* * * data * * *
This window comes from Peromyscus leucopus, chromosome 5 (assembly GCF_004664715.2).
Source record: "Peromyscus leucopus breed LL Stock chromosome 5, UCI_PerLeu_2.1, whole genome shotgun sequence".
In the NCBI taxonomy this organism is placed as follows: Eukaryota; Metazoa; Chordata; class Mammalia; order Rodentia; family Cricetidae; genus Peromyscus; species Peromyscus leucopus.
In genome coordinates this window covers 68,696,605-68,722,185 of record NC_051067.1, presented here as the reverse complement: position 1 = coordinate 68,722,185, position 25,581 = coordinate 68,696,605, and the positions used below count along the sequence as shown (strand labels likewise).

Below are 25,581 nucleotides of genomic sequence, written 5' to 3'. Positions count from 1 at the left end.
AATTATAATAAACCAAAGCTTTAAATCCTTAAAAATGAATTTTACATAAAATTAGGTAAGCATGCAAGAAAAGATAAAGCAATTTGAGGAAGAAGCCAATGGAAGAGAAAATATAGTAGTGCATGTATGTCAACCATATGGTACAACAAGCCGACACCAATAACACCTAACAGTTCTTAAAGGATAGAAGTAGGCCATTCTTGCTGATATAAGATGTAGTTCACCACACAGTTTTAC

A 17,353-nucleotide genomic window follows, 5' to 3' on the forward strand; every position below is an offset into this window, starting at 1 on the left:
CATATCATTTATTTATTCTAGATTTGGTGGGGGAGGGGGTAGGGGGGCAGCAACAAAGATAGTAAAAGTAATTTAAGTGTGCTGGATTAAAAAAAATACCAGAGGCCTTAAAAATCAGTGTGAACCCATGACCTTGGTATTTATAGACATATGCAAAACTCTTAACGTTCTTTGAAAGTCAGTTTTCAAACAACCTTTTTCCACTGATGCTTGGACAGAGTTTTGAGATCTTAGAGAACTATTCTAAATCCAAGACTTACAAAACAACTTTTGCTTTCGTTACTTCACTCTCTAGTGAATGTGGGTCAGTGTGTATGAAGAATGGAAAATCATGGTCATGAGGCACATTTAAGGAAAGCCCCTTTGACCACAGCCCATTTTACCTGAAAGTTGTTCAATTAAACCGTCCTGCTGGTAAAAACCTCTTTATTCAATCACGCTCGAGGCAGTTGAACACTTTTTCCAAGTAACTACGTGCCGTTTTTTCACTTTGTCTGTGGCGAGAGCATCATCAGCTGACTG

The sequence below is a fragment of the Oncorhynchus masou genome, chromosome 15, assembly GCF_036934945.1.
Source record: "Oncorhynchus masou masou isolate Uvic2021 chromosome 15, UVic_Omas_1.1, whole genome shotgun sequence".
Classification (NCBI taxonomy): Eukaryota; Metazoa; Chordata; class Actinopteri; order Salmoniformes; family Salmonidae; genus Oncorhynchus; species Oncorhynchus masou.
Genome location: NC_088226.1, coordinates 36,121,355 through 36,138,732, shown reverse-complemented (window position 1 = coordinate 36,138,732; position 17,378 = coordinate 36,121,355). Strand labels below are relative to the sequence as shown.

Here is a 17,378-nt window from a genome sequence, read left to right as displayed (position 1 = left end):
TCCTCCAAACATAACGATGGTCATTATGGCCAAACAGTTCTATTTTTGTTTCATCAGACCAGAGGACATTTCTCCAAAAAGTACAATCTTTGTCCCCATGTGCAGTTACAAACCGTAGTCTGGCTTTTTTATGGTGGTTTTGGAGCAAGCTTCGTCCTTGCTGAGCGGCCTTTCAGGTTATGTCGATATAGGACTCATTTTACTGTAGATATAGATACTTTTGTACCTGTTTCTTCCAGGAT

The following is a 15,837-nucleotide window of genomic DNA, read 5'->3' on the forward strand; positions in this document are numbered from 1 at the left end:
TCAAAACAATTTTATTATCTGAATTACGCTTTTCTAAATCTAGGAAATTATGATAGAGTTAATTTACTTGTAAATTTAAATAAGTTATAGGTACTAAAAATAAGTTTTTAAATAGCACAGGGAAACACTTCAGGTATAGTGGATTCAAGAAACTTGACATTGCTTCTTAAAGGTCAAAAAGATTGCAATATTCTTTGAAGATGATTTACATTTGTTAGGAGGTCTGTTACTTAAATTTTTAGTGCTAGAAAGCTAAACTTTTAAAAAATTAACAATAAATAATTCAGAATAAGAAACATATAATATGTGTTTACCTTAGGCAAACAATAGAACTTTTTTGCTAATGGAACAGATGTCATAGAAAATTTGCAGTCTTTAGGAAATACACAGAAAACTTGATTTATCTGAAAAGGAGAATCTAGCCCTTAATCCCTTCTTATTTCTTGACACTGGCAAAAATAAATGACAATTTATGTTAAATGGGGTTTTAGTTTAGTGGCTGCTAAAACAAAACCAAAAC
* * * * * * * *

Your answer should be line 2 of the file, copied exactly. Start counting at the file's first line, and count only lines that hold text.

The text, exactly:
Source record: "Peromyscus leucopus breed LL Stock chromosome 5, UCI_PerLeu_2.1, whole genome shotgun sequence".